The relationships that Susan McHugh has developed on campus have been essential to the success of this project. She and her Trinity Volunteers and their student interns recently helped recruit over 100 Dominican University students through the DU Volunteer Fair known as “The Spring Expo.”
At the same time, Maureen was busy organizing partner volunteers from the larger community. She built on her creative, high energy skills as a former college recruiter when she invited Blue Cross/Blue Shield of Illinois employees to participate in Feed Our Community Day.
Several months ago, Maureen, along with three of her Trinity Volunteers, presented a program about this unique partner volunteering opportunity to BCBS employees. “Our Trinity Volunteers served homemade cookies to potential BCBS program volunteers and told them all about how great the project was last year and now there are a couple dozen planning to participate,” says Maureen. “We are delighted to have their involvement and to strengthen the BCBS ties to TVC which was recently named an official Blue Cross Blue Shield Community Partner!”
Programs like the Trinity Volunteer Corps that focus on inclusion and community building are critical to adults with disabilities who want to be with other people, enjoy all of life, and be of service to others. The goal is to offer Trinity Volunteers meaningful activities at least once a week. Sometimes they can do more than that. “TVC is not a full service, highly funded program. We do what we can with what we have in limited funds and with the help of our wonderful community facilitators,” said Marty Kenahan. “Ignatian Volunteers Maureen Kennedy Barney and Susan McHugh have helped us tremendously this year and we are most grateful.”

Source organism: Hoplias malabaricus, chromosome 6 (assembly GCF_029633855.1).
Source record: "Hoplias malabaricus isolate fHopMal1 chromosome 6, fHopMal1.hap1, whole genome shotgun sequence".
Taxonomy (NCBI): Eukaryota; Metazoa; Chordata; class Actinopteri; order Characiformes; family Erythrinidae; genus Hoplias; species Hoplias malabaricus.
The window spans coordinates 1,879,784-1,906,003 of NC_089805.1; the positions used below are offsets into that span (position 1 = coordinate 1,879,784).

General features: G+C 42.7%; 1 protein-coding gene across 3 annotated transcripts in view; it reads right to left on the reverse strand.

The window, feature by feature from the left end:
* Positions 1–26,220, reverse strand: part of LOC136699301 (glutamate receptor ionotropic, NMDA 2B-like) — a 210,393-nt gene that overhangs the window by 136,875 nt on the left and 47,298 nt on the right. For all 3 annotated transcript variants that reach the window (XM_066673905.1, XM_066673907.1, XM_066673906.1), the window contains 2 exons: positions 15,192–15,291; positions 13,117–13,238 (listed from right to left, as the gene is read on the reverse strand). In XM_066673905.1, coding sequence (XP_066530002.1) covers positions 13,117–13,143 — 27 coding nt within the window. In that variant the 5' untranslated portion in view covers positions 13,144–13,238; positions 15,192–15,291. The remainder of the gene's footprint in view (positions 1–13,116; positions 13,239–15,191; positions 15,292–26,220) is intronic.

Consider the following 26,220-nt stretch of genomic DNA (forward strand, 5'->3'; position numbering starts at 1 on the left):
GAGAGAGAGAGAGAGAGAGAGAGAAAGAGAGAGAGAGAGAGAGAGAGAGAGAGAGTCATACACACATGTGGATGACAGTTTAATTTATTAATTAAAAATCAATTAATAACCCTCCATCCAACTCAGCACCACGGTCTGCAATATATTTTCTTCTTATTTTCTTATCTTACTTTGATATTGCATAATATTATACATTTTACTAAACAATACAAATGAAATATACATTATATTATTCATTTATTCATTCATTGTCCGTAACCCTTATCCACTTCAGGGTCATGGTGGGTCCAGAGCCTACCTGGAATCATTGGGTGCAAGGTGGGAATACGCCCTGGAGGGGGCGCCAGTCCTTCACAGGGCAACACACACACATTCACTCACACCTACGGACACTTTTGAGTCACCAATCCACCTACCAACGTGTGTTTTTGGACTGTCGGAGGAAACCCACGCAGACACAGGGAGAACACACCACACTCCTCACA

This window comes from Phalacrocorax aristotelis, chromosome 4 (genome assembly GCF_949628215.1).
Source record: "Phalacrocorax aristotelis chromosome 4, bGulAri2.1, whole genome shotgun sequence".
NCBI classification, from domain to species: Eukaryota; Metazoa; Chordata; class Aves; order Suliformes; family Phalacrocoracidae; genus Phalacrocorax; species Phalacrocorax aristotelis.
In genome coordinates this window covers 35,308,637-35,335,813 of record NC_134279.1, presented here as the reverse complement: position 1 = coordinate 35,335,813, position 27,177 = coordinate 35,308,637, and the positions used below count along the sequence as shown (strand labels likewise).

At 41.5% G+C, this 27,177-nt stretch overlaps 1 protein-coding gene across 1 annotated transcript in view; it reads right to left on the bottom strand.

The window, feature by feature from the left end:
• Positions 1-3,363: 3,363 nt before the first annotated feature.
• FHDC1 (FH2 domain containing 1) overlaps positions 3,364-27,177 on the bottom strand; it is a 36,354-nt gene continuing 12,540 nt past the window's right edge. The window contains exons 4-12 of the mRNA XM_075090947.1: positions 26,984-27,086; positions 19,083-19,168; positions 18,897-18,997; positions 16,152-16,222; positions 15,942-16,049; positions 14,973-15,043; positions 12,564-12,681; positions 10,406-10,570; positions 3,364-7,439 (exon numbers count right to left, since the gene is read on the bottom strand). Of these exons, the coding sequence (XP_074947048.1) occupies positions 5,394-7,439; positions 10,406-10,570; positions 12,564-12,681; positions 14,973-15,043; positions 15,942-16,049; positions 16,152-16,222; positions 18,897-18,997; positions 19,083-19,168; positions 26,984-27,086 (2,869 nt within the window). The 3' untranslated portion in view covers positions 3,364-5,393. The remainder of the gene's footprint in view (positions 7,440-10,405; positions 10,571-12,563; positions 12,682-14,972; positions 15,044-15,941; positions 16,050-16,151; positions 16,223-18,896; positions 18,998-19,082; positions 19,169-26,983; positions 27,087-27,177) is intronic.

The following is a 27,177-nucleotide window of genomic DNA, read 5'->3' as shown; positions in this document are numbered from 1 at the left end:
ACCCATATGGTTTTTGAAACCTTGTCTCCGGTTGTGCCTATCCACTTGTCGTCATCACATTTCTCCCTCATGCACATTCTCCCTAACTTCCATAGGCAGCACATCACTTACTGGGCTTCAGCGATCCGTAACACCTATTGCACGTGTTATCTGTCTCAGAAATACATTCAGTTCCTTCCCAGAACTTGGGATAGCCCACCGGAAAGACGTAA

Maureen and Susan also expressed gratitude for their service with TVC through the Ignatian Volunteer Corps. As Susan commented, in reflecting on the deeper meaning of her service: “The opportunity to work with Trinity Volunteer Corps has given me a greater appreciation of the value of individual differences. It is another level of diversity and acceptance of others–seeing God in all that we do in our connections with others.”
Shedding Light in the Dark
By Mike Galbreath
Dark. Pitch black. No power. No lights. Basement waters now four inches and rising… Days and days of winter rains and melting snows. Is this why I volunteered? Slipping face-down into the dark, oily water. Nothing to pull me up. Am I gonna drown in this basement pond? Time once again to pray to St. Joseph… Somehow I find a pole to grab and hear J.J. call over to me to hang on. After a few long moments I am finally able to grasp something, rise up and hand J.J. the switches and tools so he can restart the electrical system.
Mission accomplished. Power on. A grateful elderly lady.
For a few moments one day last winter, it seemed like purgatory in Chicago for IVC volunteer Ken Campagna as he assisted H.O.M.E. staff member J.J. Haley. That day, they successfully returned electrical power to a low-income widow’s Chicago home—as they have done for numerous elderly persons over the last four years.
Two full days each week, Ken serves as a repairman’s assistant with H.O.M.E., Housing Opportunities & Maintenance for the Elderly. The home-repair program, just one of the many programs of H.O.M.E., is a way to help low-income elderly persons remain in their own homes as long as possible by providing basic, necessary home repairs they otherwise could not afford. Most of the assistance Ken and J.J. and the other H.OM.E. repairmen provide includes plumbing repairs as well as needed work in electrical pumps and devices for hot water, air conditioning and heating.